When I started working on LID — the first proposal for a decentralized web identity system — about eight years ago, I did not just have a set of techie protocols in mind, but a technical architecture with social ramifications:
- people would grab a URL (say
http://upon2020.com/), and set up their personal web presence at that URL, under their own control, using the software they chose;
- that personal web presence could be queried by others (people and software) for information the owner would selectively make available; at that URL (e.g.
http://upon2o2o.com/?lid-xpath=/VCARD/N/GIVENwould return my first name to those people who I decided could have it)
- when visiting a third-party site, I would leave a pointer to my web presence as a form of leaving a business case for “I have been here”. With a bit of crypto around it, that could easily be authenticated and used as single-sign on in a web login flow. The exact same protocol could also be used for API authentication.
Note the logical sequence: because I, as an individual, want to have control over my web presence, I do things in a particular way to accomplish my goals such as selective information sharing and single-sign-on. Because many individuals want to have the same control over their own web presence, a decentralized network of selective, identity-aware, secure, and privacy-protecting information sharing would emerge.
Unfortunately what people mostly picked up from LID and then OpenID was the single-sign-on aspect, ignoring the decentralized “everybody owns their own web presence” aspect (which, of course, is the far more interesting one.) Perhaps it was too radical at the time. In a way, I pitched the Personal Computer to mainframe people who could not conceive of the use for a “personal” computer, but took some inspiration from the single-sign-on aspect, as if mainframe people ignored the invention of a personal computer but took inspiration from the design of its keyboard.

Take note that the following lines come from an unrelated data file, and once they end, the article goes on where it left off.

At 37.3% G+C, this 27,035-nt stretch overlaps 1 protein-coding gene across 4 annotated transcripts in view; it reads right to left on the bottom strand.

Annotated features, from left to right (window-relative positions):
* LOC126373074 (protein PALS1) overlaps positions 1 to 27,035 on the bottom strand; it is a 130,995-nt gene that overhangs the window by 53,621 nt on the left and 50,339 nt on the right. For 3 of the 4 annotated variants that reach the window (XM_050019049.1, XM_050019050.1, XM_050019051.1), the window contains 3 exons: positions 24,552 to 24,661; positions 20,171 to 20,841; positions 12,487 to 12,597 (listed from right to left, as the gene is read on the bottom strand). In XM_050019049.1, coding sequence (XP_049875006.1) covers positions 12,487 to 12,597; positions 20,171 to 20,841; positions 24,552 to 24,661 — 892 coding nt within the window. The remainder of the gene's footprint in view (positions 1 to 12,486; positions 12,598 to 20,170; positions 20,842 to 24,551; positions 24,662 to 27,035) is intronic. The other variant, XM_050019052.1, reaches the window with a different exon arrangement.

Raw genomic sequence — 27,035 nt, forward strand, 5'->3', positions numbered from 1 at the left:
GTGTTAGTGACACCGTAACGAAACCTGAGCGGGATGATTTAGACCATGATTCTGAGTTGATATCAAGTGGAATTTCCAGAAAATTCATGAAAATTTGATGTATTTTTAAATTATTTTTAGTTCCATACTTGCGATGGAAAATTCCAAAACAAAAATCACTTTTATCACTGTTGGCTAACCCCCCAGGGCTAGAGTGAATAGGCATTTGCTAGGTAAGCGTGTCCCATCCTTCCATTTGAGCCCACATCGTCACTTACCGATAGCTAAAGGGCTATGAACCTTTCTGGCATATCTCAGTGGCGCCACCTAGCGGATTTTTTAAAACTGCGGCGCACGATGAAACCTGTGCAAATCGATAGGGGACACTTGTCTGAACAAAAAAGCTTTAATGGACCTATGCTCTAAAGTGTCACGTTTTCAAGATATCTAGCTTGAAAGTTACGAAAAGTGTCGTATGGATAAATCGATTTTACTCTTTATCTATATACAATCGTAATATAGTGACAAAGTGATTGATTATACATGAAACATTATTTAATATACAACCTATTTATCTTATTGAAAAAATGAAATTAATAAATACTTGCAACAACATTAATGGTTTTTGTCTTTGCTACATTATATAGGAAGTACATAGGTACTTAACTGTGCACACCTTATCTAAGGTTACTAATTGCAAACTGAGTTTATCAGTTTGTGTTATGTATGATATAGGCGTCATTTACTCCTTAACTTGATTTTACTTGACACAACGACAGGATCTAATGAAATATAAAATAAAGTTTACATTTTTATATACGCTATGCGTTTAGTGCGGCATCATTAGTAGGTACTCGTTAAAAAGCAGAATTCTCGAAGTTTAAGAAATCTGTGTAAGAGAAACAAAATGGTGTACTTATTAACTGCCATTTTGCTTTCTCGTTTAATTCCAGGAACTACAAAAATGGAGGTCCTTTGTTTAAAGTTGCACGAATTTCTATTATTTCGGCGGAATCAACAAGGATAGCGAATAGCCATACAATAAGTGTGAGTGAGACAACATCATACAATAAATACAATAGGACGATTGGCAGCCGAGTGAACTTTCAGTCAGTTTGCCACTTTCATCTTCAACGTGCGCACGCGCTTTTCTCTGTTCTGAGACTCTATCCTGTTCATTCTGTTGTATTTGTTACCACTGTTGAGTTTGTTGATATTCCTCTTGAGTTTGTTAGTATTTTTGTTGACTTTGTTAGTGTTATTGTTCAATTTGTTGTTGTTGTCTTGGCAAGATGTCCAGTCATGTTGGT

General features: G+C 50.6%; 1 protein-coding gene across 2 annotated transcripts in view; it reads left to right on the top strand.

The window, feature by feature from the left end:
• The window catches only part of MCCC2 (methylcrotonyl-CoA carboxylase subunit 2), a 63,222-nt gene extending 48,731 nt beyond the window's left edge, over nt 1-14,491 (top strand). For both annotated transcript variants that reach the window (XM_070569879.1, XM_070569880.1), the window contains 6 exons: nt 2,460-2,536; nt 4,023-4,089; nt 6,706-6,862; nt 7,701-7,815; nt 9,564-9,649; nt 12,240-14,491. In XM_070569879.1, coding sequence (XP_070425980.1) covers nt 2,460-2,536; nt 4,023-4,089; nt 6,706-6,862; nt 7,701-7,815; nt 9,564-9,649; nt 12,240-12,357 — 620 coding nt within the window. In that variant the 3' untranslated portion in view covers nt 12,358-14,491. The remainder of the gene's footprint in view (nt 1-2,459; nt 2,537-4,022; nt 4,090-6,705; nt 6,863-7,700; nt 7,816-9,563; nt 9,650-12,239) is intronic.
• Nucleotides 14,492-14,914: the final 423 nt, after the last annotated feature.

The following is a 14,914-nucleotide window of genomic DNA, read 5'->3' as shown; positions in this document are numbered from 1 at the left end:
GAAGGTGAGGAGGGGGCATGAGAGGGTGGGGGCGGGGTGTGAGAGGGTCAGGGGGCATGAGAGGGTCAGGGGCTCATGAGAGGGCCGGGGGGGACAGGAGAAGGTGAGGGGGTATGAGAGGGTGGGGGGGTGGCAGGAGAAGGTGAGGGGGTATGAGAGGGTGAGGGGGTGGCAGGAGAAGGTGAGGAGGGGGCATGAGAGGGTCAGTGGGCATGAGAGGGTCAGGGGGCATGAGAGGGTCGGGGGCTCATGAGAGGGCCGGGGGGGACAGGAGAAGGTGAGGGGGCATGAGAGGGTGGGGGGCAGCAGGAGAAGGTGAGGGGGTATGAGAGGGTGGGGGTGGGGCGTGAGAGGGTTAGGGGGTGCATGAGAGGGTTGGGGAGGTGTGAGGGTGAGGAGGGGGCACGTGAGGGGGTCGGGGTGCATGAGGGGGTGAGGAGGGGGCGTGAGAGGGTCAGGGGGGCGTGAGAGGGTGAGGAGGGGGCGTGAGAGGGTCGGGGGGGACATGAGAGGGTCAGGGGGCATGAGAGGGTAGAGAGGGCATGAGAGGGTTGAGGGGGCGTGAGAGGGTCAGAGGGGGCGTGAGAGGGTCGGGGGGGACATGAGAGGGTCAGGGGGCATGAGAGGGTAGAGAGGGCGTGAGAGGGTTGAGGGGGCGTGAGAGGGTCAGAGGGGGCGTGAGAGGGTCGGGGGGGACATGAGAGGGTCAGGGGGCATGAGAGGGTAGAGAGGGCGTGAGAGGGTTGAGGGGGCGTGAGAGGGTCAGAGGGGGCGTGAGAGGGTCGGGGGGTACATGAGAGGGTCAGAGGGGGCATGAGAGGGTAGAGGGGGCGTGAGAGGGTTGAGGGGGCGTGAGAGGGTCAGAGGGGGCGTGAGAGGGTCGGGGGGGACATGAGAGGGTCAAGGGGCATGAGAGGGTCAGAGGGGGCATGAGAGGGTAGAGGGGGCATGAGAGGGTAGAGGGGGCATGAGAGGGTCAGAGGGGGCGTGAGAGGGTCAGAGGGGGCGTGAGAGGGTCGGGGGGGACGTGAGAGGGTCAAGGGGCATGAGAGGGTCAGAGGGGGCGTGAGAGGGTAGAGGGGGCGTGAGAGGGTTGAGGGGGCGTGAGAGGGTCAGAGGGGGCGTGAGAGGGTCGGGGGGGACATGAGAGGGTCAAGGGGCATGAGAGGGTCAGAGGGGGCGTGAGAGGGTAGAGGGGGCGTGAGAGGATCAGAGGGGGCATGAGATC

The current way of thinking about internet identity is all about “big site with lots of users” (e.g. Google, Yahoo, Facebook). Their logical sequence of thought by its proponents was, and is: Because I (e.g. Google) want to enable my users to be able to log into other websites without requiring additional accounts, we design a protocol that does that, in a way that maximizes benefits for us as identity provider and our business partner relying parties, while not making it too hard for the user.
Which is why OpenID is so very different today from its roots and much more corporate in nature, why user-centric identity is dead, and while almost all of us who helped start the movement dropped out over the years.
But it seems we’re having a bit of a reunion these days, on the subject of Personal Clouds. Perhaps the idea of cloud computing had to mature further before we could talk about user control over it. Perhaps Facebook, the most non-user-centric identity system ever, had to have a market capitalization of more than $100 billion first, making all its money off monetizing our information. But the signs are in the air, and because the world (and we) have progressed in the meantime, there’s a much better chance of success. I’ll write about it more from now on.
I’m excited again.